Soldier Was ‘Real G.I. Joe'

Memories and tears filled an Imperial Beach home Tuesday as family and friends gathered to mourn a local soldier killed Monday in Afghanistan.

Fourteen Americans, including three DEA agents, died in two separate helicopter crashes on the same day in southern Afghanistan.

At a home on Tremaine Way, Dolores Wallen was remembering the grandson she had raised, U.S. Special Forces Sgt. David Metzger. Wallen learned of Metzger's death when she was visited by a representative of the U.S. Army Monday night.

Metzger’s childhood friend Rigo Rodriguez of Otay Mesa arrived to the Wallace home after hearing the news.

When he walked in, he immediately went to hug Dolores. The two of them embraced for more than a few minutes and wept.

“Be here for me,” Wallen asked him.

Rodriguez shook his head in disbelief. He had just talked with Metzger on the phone Sunday. “He made me feel like everything was okay," he said. "That he was out of harm’s way.”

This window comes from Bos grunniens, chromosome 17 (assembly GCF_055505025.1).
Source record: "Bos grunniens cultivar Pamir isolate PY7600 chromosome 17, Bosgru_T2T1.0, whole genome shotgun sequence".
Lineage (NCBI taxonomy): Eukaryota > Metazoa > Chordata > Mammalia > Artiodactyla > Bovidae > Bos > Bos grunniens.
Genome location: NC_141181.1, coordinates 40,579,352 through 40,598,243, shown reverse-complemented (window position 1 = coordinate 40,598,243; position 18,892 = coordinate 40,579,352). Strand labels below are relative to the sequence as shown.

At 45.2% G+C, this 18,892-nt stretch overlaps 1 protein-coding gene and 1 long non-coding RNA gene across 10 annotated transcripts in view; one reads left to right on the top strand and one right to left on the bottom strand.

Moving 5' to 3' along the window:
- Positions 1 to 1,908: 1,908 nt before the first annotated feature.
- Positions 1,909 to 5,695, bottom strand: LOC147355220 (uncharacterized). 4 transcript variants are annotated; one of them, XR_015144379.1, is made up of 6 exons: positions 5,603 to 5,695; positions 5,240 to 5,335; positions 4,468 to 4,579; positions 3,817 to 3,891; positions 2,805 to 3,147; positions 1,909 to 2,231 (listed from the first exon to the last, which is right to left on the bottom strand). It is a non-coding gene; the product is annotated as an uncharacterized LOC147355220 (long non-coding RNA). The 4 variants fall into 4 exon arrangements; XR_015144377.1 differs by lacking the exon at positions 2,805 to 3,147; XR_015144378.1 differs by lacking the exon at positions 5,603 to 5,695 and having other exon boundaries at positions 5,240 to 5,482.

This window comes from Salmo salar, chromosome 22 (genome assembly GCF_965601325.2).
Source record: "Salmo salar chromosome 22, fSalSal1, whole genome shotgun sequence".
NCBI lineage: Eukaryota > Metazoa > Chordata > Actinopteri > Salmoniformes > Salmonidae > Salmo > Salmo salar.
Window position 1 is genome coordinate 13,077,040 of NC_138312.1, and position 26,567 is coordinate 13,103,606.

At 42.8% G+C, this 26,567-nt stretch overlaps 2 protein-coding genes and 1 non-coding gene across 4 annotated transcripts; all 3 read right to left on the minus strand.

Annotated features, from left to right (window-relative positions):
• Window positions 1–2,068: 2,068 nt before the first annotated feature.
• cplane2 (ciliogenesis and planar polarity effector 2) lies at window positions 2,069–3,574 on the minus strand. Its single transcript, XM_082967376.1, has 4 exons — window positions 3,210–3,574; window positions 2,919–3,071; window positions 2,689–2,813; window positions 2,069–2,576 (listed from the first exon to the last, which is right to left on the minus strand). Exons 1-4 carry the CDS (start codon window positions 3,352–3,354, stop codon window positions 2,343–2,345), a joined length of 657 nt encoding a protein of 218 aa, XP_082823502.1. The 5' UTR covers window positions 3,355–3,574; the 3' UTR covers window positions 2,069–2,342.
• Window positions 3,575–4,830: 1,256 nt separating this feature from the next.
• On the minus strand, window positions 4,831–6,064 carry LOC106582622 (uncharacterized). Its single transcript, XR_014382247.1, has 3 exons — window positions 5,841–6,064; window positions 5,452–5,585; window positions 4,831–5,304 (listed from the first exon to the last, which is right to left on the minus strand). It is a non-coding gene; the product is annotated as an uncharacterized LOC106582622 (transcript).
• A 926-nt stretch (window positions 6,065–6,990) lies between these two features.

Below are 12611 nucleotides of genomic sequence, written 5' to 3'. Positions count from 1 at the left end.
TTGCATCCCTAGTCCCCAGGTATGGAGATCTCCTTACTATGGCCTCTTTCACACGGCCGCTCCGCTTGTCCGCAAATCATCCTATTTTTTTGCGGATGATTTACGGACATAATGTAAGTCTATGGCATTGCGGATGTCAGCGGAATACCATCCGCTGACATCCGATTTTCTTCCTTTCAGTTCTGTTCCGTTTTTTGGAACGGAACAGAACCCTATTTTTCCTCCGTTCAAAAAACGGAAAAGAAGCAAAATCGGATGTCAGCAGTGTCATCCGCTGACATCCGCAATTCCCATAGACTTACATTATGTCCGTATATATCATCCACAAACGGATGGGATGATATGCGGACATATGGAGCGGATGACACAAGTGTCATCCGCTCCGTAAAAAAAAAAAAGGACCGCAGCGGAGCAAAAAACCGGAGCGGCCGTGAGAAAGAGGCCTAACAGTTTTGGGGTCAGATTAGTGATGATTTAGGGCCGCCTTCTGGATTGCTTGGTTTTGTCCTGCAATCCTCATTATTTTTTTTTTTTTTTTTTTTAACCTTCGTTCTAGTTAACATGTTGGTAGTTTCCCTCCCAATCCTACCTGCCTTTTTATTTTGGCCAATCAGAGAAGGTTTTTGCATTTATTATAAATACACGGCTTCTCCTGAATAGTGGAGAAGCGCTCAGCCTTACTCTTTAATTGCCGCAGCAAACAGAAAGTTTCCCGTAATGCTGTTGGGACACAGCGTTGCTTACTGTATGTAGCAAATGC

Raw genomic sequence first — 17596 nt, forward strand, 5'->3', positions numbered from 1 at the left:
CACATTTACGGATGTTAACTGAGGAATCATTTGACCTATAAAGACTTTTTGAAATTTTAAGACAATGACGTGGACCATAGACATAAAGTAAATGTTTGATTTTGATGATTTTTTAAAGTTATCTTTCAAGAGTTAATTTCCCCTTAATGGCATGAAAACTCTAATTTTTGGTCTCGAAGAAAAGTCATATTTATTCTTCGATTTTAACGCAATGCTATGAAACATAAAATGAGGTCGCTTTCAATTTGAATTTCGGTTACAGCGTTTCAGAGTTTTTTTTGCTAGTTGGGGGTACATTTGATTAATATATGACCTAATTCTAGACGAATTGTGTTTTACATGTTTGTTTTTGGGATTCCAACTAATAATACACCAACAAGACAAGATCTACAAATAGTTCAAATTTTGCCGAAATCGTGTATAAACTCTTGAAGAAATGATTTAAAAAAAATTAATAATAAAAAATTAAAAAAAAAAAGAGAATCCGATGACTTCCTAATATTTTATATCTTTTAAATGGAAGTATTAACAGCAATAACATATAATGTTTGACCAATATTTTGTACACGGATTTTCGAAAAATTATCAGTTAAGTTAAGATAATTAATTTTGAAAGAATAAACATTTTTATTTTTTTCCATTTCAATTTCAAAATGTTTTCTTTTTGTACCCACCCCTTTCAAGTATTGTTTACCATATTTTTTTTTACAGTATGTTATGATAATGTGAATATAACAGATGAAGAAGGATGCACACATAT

For the next several minutes, Wallen and Rodriguez reminisced about the little boy who played rough but grew up to be one of the best of the best – a member of the Green Berets.

Born in San Diego on April 7, 1977, Metzger was raised in Imperial Beach where he played Little League with Rodriguez. He attended Mar Vista High school where he met his future wife.

After high school, Metzger decided to join the military to help support his new wife and their baby. Wallen remembers that she didn’t want him to go but he told her he needed to support his family.

Metzger was recruited in Chula Vista and eventually trained to be a member of Green Berets in North Carolina. He served in Afghanistan, returning four times according to Wallen.

“He was just a driven character. He always over achieved,” said his friend Rodriguez. “Everything he did, he did to the top of his capabilities.”

“He had a lot of bars on the side of his arm and he was very proud of that,” according to Rodriguez who then quietly added, “He’s my real G.I. Joe.”

Metzger’s wife will be returning to California to help with burial arrangements.

“In anything he did, he wanted to achieve and be top at it. He was a champion,” Rodriguez said repeating the word again for Wallen, holding his hand and sitting next to him on the couch. “A champion,” he whispered again.

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